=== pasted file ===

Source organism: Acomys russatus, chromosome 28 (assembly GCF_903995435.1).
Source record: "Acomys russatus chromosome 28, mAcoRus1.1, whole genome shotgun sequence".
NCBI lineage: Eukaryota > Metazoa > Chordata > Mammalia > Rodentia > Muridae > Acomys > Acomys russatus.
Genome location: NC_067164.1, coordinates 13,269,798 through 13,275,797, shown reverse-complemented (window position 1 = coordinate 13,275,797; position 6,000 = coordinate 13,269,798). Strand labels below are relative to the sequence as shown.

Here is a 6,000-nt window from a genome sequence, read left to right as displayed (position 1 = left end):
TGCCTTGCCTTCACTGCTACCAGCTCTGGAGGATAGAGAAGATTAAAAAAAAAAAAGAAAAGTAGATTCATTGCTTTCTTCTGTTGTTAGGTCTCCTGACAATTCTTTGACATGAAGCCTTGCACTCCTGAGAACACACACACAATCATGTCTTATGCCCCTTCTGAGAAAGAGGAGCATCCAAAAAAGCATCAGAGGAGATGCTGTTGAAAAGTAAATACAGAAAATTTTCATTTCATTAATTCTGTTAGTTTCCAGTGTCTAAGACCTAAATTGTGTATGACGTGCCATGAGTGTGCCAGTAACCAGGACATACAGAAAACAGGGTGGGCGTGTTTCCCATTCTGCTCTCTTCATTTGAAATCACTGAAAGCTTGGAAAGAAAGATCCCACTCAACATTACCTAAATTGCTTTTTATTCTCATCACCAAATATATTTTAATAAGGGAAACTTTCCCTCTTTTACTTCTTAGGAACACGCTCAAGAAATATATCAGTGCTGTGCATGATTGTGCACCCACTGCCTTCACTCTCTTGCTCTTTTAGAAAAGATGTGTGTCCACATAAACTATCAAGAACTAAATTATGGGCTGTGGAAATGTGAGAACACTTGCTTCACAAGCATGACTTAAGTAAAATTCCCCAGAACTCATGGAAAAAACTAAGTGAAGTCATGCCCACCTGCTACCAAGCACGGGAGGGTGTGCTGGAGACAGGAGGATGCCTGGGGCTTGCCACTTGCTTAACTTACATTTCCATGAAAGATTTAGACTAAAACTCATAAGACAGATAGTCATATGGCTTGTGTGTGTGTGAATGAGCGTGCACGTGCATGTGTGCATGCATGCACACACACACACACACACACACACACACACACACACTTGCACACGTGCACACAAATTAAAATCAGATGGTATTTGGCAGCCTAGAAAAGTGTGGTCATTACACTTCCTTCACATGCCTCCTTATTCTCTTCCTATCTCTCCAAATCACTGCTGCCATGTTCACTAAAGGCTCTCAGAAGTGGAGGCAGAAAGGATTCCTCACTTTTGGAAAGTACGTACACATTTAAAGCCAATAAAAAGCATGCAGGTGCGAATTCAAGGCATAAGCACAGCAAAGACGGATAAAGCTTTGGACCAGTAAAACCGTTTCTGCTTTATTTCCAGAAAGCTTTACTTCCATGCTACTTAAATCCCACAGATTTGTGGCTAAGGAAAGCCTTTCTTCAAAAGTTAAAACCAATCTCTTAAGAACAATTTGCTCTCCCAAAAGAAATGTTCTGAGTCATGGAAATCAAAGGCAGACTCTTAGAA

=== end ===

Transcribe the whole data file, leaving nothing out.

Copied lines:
Source organism: Acomys russatus, chromosome 28 (assembly GCF_903995435.1).
Source record: "Acomys russatus chromosome 28, mAcoRus1.1, whole genome shotgun sequence".
NCBI lineage: Eukaryota > Metazoa > Chordata > Mammalia > Rodentia > Muridae > Acomys > Acomys russatus.
Genome location: NC_067164.1, coordinates 13,269,798 through 13,275,797, shown reverse-complemented (window position 1 = coordinate 13,275,797; position 6,000 = coordinate 13,269,798). Strand labels below are relative to the sequence as shown.

Here is a 6,000-nt window from a genome sequence, read left to right as displayed (position 1 = left end):
TGCCTTGCCTTCACTGCTACCAGCTCTGGAGGATAGAGAAGATTAAAAAAAAAAAAGAAAAGTAGATTCATTGCTTTCTTCTGTTGTTAGGTCTCCTGACAATTCTTTGACATGAAGCCTTGCACTCCTGAGAACACACACACAATCATGTCTTATGCCCCTTCTGAGAAAGAGGAGCATCCAAAAAAGCATCAGAGGAGATGCTGTTGAAAAGTAAATACAGAAAATTTTCATTTCATTAATTCTGTTAGTTTCCAGTGTCTAAGACCTAAATTGTGTATGACGTGCCATGAGTGTGCCAGTAACCAGGACATACAGAAAACAGGGTGGGCGTGTTTCCCATTCTGCTCTCTTCATTTGAAATCACTGAAAGCTTGGAAAGAAAGATCCCACTCAACATTACCTAAATTGCTTTTTATTCTCATCACCAAATATATTTTAATAAGGGAAACTTTCCCTCTTTTACTTCTTAGGAACACGCTCAAGAAATATATCAGTGCTGTGCATGATTGTGCACCCACTGCCTTCACTCTCTTGCTCTTTTAGAAAAGATGTGTGTCCACATAAACTATCAAGAACTAAATTATGGGCTGTGGAAATGTGAGAACACTTGCTTCACAAGCATGACTTAAGTAAAATTCCCCAGAACTCATGGAAAAAACTAAGTGAAGTCATGCCCACCTGCTACCAAGCACGGGAGGGTGTGCTGGAGACAGGAGGATGCCTGGGGCTTGCCACTTGCTTAACTTACATTTCCATGAAAGATTTAGACTAAAACTCATAAGACAGATAGTCATATGGCTTGTGTGTGTGTGAATGAGCGTGCACGTGCATGTGTGCATGCATGCACACACACACACACACACACACACACACACACACACTTGCACACGTGCACACAAATTAAAATCAGATGGTATTTGGCAGCCTAGAAAAGTGTGGTCATTACACTTCCTTCACATGCCTCCTTATTCTCTTCCTATCTCTCCAAATCACTGCTGCCATGTTCACTAAAGGCTCTCAGAAGTGGAGGCAGAAAGGATTCCTCACTTTTGGAAAGTACGTACACATTTAAAGCCAATAAAAAGCATGCAGGTGCGAATTCAAGGCATAAGCACAGCAAAGACGGATAAAGCTTTGGACCAGTAAAACCGTTTCTGCTTTATTTCCAGAAAGCTTTACTTCCATGCTACTTAAATCCCACAGATTTGTGGCTAAGGAAAGCCTTTCTTCAAAAGTTAAAACCAATCTCTTAAGAACAATTTGCTCTCCCAAAAGAAATGTTCTGAGTCATGGAAATCAAAGGCAGACTCTTAGAA